Which is pretty much what this production’s new director, Mathew Gray, has done within the limitations of the same script and set that has been trotted out ever since they tore down the Art District Theater to build the Winspear and the Wyly. The show is solid, and it has succeeded (more or less) over the past few years with some tweaking here and there, but this may be the biggest overhaul yet: New Marley (Liz Mikel, looking like the scary spirit of Harriet Tubman), new Christmas Past (Cedric Neal, his skin seeming almost iridescent), new Christmas Present (J. Brent Alford in an unfortunate hippie-dippie robe that makes him look like Jesus and his amazing Technicolor dreamcoat, chillin’ on a commune circa 1968), and the most adorable kids — Little Ebenezer/Tiny Tim (on press night, played by a girl, Marlhy Murphy) and Edward Cratchit (Aidan Langford) — in memory.

But it’s Ferguson and Regan Adair (stepping in as Cratchit) whose performances really transforms the show. There’s great chemistry here: Ferguson, a lanky and sharp Mutt opposite Adair’s sad-sack, flustered Jeff. There’s more of a comic sensibility between them, with Adair spinning a modern twist on the familiar victim of Scrooge’s discourtesy. The Cratchits’ dinner scene is as tender as it’s ever been.

If the comedy is played up well, so is the schmaltz (it’s easy to tear up by the end), but Gray also imbues the ghost visits with a Twilight Zone quality. There really is a sense for the bizarre and the supernatural now.

And also a sense for the message. During a rough economy, Dickens’ social engineering — looking after the poor, the greed of the privileged, etc. — take on heightened meaning. It redirects the emphasis of A Christmas Carol from personal growth to a call for systemic compassion for those in need. It’s good to be reminded of that in an effective way that also entertains.

— Arnold Wayne Jones

Note: As it has for the past two years, the Dallas Theater Center will be raising money for the North Texas Food Bank to help feed the underprivileged living in North Texas. Donations can be made at every performance.

This article appeared in the Dallas Voice print edition December 10, 2010.

—  Michael Stephens

’Tis the season

Christmastime gears up stage traditions

PANTO-MOM | Ivan Jones, right, plays Governess Amplebottom in ‘Babes in the Wood,’ a fairy tale take on Robin Hood that’s suitable for kids but full of double entendres. (Photo by Mark Trew)

With Thanksgiving now behind us, theater companies are pullout out their Christmas fare — many with more-than-holiday appeal to the gay community. Check out these shows that might jingle your bells.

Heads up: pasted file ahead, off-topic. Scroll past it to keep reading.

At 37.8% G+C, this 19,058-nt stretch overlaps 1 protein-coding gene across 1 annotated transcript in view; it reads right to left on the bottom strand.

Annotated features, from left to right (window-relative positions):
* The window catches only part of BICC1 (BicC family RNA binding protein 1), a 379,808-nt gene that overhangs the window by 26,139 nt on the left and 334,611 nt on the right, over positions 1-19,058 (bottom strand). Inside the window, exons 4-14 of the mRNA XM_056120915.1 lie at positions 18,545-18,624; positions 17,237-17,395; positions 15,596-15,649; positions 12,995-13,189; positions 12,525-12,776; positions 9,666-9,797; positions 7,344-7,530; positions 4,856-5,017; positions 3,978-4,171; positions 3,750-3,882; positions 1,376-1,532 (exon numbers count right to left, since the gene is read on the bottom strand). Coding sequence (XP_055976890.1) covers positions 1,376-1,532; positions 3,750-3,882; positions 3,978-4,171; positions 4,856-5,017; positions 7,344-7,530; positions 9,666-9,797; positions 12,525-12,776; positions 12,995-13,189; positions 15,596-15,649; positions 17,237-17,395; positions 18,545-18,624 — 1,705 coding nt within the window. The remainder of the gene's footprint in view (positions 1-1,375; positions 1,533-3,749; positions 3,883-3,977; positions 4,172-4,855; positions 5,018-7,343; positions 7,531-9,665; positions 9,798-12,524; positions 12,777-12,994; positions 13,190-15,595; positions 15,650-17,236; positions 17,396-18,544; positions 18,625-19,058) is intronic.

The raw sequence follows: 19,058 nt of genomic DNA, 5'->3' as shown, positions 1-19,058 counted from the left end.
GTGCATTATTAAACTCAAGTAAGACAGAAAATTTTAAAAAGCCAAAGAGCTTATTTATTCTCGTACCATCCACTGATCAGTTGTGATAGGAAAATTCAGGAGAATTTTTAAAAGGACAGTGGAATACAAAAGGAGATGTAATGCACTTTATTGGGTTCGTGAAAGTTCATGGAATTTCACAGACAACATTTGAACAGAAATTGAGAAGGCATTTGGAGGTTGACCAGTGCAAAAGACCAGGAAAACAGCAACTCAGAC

A Christmas Carol (Dallas Theater Center). The classic production returns to Oak Lawn, with a few tweaks. Back in the cast are local actors Chamblee Ferguson and Liz Mikel … only this time in new roles. Ferguson has matured from Cratchit to his boss, playing Scrooge, and Mikel returns, now in the role of the ghost of Jacob Marley. Kalita Humphreys Theater, 3636 Turtle Creek Blvd. Opens Dec. 3, runs daily (except Mondays) through Dec. 24. DallasTheaterCenter.org.

The Santaland Diaries (Contemporary Theatre of Dallas). Another tradition is back, as actor Nye Cooper and director Coy Covington add some holiday jeer with David Sedaris’ hilarious antidote to Christmas treacle, about a gay elf toiling away at Macy’s during the holiday. Ho-ho-homo! Greenville Center for the Arts, 5601 Sears St. Opens Dec. 3; runs weekends through Dec. 23. ContemporaryTheatreofDallas.com.

Babes in the Wood (Theatre Britain). Dallas’ resident Anglophile troupe has a new venue and a new show, its annual world premiere panto. A tradition in England for 200 years, this fairy tale always features a cross-dressing comic dame (played this year by Ivan Jones) who tells lots of lascivious jokes that go over the kids’ heads but keep the adults laughing. Cox Building Playhouse, 1517 Avenue H, Plano. Opens Dec. 3, runs weekends through Dec. 23. Theatre-Britain.com.

The Drowsy Chaperone (Theatre Three). It’s not a Christmas show, but this buoyant musical — about a forgotten but goofily charming Depression Era musical that comes to life in a gay man’s apartment — is loaded with good cheer and a smartness about the conventions of the form. Theatre Three, 2900 Routh St. in the Quadrangle. Currently in previews; opens Dec. 6, runs through Jan. 8 (no performances Christmas week). Theatre3Dallas.com.

— Arnold Wayne Jones

This article appeared in the Dallas Voice print edition December 3, 2010.

—  Michael Stephens